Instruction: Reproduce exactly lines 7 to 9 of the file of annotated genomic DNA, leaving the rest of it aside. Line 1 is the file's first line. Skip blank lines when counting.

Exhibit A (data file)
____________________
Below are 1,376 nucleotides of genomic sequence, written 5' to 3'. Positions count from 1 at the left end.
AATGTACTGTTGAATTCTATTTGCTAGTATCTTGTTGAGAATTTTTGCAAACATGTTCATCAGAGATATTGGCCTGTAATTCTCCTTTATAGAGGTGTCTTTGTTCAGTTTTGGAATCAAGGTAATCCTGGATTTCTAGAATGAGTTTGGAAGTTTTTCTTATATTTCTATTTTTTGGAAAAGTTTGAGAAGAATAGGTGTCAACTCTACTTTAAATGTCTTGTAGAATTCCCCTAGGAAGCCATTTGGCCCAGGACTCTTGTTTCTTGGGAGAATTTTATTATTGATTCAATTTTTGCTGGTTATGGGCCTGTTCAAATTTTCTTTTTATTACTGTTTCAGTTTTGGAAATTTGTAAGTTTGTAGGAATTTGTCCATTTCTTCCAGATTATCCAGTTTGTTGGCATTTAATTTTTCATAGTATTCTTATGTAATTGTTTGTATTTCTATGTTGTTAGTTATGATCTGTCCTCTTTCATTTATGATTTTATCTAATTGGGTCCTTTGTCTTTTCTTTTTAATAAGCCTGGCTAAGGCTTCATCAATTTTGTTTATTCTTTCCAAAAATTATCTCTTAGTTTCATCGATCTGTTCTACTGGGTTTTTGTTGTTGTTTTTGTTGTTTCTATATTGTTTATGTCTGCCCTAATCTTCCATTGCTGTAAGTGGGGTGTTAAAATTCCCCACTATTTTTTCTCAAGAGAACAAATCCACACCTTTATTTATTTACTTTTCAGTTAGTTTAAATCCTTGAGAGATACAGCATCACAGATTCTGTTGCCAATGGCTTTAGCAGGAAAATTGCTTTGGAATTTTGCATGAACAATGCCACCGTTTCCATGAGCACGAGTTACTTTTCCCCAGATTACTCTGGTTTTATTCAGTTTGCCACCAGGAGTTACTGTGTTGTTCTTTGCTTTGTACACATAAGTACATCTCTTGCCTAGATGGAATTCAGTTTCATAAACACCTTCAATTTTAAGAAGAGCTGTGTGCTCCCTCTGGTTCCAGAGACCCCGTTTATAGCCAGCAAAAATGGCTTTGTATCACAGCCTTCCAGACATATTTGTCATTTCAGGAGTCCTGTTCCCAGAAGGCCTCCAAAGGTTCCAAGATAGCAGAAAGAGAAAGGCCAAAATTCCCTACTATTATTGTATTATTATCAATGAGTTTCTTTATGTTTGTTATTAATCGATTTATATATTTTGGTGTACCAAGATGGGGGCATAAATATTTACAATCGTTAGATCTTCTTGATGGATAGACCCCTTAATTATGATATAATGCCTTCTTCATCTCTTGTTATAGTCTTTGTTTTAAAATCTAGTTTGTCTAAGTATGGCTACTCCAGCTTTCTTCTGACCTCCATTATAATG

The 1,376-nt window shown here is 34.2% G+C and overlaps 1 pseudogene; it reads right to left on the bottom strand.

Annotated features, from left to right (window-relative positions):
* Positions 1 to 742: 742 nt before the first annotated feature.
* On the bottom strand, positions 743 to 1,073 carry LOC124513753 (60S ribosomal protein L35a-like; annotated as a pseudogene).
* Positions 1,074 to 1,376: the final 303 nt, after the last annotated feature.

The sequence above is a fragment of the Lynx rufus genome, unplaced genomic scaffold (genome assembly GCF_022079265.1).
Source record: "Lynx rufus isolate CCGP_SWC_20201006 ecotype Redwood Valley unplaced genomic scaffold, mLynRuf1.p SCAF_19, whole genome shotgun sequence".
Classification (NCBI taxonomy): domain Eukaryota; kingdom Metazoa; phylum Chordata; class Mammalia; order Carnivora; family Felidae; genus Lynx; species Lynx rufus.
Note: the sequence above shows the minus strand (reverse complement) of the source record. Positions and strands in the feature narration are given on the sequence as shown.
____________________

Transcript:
* Positions 1,074 to 1,376: the final 303 nt, after the last annotated feature.

The sequence above is a fragment of the Lynx rufus genome, unplaced genomic scaffold (genome assembly GCF_022079265.1).
Source record: "Lynx rufus isolate CCGP_SWC_20201006 ecotype Redwood Valley unplaced genomic scaffold, mLynRuf1.p SCAF_19, whole genome shotgun sequence".